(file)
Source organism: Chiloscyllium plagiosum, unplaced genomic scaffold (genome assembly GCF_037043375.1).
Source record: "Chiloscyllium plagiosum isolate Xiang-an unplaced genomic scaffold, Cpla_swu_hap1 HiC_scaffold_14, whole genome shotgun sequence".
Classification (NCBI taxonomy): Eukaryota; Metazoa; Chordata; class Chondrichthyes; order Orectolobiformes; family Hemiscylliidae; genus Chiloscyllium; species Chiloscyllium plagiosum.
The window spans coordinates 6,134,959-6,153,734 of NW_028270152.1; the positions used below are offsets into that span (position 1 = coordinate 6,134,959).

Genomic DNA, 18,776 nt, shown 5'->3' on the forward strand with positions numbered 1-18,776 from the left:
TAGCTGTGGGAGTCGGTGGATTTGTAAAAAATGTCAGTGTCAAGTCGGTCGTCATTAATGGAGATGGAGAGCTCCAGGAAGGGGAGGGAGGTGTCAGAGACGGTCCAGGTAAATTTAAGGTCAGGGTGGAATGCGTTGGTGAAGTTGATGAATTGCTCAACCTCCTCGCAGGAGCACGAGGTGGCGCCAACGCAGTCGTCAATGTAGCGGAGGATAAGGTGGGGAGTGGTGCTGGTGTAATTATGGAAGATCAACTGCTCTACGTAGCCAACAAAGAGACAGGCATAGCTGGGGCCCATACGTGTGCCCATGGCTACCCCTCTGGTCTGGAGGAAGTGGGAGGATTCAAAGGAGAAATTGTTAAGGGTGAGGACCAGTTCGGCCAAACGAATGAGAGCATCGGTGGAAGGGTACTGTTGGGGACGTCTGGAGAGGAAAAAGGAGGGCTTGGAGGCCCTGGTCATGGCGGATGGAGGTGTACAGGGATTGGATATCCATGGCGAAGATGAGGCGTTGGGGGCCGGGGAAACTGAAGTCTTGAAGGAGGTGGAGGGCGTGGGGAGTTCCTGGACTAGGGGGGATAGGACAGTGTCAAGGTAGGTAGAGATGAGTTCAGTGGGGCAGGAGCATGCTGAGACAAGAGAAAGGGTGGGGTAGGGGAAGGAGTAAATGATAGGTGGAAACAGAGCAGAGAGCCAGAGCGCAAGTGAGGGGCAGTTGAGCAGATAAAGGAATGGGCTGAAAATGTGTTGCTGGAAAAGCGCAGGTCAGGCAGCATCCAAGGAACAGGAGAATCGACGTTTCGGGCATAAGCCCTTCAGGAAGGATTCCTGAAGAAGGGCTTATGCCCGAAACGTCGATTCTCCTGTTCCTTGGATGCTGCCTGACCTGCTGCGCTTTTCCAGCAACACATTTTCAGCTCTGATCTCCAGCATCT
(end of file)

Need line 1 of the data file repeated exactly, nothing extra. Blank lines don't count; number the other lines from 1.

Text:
Source organism: Chiloscyllium plagiosum, unplaced genomic scaffold (genome assembly GCF_037043375.1).